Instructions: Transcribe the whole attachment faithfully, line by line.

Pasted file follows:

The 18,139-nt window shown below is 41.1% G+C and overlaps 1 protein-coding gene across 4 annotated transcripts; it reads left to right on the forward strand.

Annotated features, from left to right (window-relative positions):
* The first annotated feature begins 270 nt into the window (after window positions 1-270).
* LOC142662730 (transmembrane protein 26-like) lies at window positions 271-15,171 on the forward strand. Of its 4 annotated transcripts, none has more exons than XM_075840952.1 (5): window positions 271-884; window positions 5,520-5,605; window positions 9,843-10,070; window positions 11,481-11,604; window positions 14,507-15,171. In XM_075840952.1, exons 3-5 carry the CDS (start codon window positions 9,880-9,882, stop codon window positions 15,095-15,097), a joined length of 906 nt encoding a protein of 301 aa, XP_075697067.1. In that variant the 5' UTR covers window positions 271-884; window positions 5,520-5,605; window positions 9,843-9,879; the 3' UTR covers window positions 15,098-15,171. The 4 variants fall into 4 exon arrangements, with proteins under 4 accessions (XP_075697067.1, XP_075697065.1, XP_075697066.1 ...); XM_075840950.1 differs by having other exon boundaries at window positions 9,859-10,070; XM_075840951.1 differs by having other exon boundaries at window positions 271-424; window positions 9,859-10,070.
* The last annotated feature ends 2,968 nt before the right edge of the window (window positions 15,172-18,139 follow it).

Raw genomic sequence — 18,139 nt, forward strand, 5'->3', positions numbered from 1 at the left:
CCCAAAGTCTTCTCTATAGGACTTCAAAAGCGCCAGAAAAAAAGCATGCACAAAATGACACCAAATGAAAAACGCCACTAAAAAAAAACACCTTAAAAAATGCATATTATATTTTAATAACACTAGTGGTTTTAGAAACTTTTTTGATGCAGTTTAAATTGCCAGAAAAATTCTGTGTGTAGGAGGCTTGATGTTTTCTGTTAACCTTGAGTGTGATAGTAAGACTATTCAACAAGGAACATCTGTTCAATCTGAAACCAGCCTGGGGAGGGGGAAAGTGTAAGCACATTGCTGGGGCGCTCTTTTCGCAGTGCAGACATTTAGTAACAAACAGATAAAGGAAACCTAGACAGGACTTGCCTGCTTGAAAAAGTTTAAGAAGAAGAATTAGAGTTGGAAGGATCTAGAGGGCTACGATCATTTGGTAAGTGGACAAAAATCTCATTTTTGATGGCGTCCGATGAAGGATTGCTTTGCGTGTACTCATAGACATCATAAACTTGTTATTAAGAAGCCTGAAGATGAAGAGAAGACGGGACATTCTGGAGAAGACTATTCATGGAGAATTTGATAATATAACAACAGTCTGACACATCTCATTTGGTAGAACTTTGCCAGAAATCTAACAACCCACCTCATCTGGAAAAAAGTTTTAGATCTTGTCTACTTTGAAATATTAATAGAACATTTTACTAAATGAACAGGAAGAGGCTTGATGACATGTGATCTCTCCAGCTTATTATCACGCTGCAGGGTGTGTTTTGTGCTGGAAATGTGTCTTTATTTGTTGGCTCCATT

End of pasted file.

The 18,139-nt window shown below is 41.1% G+C and overlaps 1 protein-coding gene across 4 annotated transcripts; it reads left to right on the forward strand.

Annotated features, from left to right (window-relative positions):
* The first annotated feature begins 270 nt into the window (after window positions 1-270).
* LOC142662730 (transmembrane protein 26-like) lies at window positions 271-15,171 on the forward strand. Of its 4 annotated transcripts, none has more exons than XM_075840952.1 (5): window positions 271-884; window positions 5,520-5,605; window positions 9,843-10,070; window positions 11,481-11,604; window positions 14,507-15,171. In XM_075840952.1, exons 3-5 carry the CDS (start codon window positions 9,880-9,882, stop codon window positions 15,095-15,097), a joined length of 906 nt encoding a protein of 301 aa, XP_075697067.1. In that variant the 5' UTR covers window positions 271-884; window positions 5,520-5,605; window positions 9,843-9,879; the 3' UTR covers window positions 15,098-15,171. The 4 variants fall into 4 exon arrangements, with proteins under 4 accessions (XP_075697067.1, XP_075697065.1, XP_075697066.1 ...); XM_075840950.1 differs by having other exon boundaries at window positions 9,859-10,070; XM_075840951.1 differs by having other exon boundaries at window positions 271-424; window positions 9,859-10,070.
* The last annotated feature ends 2,968 nt before the right edge of the window (window positions 15,172-18,139 follow it).

Raw genomic sequence — 18,139 nt, forward strand, 5'->3', positions numbered from 1 at the left:
CCCAAAGTCTTCTCTATAGGACTTCAAAAGCGCCAGAAAAAAAGCATGCACAAAATGACACCAAATGAAAAACGCCACTAAAAAAAAACACCTTAAAAAATGCATATTATATTTTAATAACACTAGTGGTTTTAGAAACTTTTTTGATGCAGTTTAAATTGCCAGAAAAATTCTGTGTGTAGGAGGCTTGATGTTTTCTGTTAACCTTGAGTGTGATAGTAAGACTATTCAACAAGGAACATCTGTTCAATCTGAAACCAGCCTGGGGAGGGGGAAAGTGTAAGCACATTGCTGGGGCGCTCTTTTCGCAGTGCAGACATTTAGTAACAAACAGATAAAGGAAACCTAGACAGGACTTGCCTGCTTGAAAAAGTTTAAGAAGAAGAATTAGAGTTGGAAGGATCTAGAGGGCTACGATCATTTGGTAAGTGGACAAAAATCTCATTTTTGATGGCGTCCGATGAAGGATTGCTTTGCGTGTACTCATAGACATCATAAACTTGTTATTAAGAAGCCTGAAGATGAAGAGAAGACGGGACATTCTGGAGAAGACTATTCATGGAGAATTTGATAATATAACAACAGTCTGACACATCTCATTTGGTAGAACTTTGCCAGAAATCTAACAACCCACCTCATCTGGAAAAAAGTTTTAGATCTTGTCTACTTTGAAATATTAATAGAACATTTTACTAAATGAACAGGAAGAGGCTTGATGACATGTGATCTCTCCAGCTTATTATCACGCTGCAGGGTGTGTTTTGTGCTGGAAATGTGTCTTTATTTGTTGGCTCCATT